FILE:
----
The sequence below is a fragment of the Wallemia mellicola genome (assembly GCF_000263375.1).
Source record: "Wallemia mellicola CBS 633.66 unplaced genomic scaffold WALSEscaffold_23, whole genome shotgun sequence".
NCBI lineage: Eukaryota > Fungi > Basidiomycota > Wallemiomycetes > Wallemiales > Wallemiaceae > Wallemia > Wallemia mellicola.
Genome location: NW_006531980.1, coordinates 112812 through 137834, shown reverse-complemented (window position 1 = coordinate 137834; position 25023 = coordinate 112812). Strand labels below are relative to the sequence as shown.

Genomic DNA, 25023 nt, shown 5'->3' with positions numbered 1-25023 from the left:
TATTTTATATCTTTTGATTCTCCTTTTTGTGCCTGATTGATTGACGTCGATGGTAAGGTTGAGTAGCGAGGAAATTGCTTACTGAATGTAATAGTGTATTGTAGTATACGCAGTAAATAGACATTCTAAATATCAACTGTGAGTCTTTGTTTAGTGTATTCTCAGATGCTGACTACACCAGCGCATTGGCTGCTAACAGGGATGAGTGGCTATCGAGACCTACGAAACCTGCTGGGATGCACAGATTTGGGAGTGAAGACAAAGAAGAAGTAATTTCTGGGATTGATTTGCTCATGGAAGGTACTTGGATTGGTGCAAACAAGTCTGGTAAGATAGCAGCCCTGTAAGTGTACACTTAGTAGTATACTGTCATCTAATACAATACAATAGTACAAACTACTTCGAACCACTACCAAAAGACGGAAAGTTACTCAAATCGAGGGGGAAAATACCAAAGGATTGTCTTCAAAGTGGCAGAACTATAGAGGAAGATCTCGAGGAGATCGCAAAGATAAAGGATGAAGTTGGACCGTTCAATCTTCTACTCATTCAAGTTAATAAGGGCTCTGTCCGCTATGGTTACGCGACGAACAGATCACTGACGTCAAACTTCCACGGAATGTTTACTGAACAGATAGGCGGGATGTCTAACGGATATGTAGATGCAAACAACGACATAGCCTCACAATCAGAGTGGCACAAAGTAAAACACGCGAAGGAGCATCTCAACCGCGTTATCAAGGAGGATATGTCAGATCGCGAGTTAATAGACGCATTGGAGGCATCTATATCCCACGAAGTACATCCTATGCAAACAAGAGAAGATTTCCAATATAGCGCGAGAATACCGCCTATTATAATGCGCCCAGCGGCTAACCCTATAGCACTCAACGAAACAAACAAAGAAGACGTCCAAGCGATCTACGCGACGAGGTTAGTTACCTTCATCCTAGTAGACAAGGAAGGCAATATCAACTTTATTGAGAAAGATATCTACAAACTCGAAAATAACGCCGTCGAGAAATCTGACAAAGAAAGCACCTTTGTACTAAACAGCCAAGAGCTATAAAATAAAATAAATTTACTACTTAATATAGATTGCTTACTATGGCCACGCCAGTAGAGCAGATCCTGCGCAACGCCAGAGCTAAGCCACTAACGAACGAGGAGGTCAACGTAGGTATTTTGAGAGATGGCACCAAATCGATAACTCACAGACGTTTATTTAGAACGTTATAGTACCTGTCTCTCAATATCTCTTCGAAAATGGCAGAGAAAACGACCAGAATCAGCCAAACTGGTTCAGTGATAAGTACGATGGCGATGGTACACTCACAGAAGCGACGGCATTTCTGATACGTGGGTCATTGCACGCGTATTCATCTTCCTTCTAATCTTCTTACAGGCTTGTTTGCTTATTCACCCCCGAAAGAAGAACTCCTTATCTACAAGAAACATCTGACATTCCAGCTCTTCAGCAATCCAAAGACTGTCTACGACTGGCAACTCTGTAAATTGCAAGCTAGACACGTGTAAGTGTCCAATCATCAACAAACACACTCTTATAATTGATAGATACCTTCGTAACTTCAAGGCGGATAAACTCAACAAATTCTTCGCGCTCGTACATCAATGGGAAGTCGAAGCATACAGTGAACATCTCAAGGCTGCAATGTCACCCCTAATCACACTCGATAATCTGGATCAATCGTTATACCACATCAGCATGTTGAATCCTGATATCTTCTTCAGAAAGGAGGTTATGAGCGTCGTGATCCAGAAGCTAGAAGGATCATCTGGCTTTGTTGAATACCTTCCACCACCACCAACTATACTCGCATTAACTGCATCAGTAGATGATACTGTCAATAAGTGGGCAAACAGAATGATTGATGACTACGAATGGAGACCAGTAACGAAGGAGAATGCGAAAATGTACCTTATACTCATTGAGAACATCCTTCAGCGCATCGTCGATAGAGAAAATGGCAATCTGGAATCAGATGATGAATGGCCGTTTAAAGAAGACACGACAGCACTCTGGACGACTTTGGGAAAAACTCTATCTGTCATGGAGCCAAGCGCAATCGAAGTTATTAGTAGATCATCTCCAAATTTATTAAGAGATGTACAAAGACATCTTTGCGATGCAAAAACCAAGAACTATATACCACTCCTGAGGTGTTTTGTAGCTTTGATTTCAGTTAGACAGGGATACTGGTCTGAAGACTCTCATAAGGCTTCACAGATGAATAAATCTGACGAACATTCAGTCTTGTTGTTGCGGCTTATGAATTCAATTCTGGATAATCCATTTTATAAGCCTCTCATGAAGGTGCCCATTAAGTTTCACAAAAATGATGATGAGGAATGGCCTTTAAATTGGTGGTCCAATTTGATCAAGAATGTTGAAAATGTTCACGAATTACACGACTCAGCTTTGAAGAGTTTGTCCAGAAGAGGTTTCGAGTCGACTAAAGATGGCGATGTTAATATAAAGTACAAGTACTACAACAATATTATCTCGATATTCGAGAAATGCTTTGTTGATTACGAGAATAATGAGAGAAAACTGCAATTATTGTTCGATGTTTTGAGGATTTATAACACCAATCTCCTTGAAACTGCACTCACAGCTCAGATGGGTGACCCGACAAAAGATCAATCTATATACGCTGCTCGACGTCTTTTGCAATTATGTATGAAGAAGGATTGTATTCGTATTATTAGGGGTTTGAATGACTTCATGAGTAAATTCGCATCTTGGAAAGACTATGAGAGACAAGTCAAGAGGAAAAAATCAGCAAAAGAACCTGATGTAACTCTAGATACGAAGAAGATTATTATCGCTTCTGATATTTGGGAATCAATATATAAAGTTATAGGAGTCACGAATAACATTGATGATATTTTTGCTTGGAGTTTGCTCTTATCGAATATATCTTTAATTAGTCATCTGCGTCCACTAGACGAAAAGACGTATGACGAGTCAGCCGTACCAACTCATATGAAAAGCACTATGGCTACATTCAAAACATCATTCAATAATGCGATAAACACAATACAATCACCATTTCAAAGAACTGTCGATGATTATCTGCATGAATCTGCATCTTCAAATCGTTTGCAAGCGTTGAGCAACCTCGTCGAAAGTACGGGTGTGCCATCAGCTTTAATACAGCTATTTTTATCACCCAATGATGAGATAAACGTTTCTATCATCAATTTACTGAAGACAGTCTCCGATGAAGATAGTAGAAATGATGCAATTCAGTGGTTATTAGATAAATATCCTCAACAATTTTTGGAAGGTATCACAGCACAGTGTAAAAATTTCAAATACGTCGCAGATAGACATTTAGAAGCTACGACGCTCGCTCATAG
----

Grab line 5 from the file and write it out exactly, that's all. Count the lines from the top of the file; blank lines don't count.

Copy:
Genomic DNA, 25023 nt, shown 5'->3' with positions numbered 1-25023 from the left: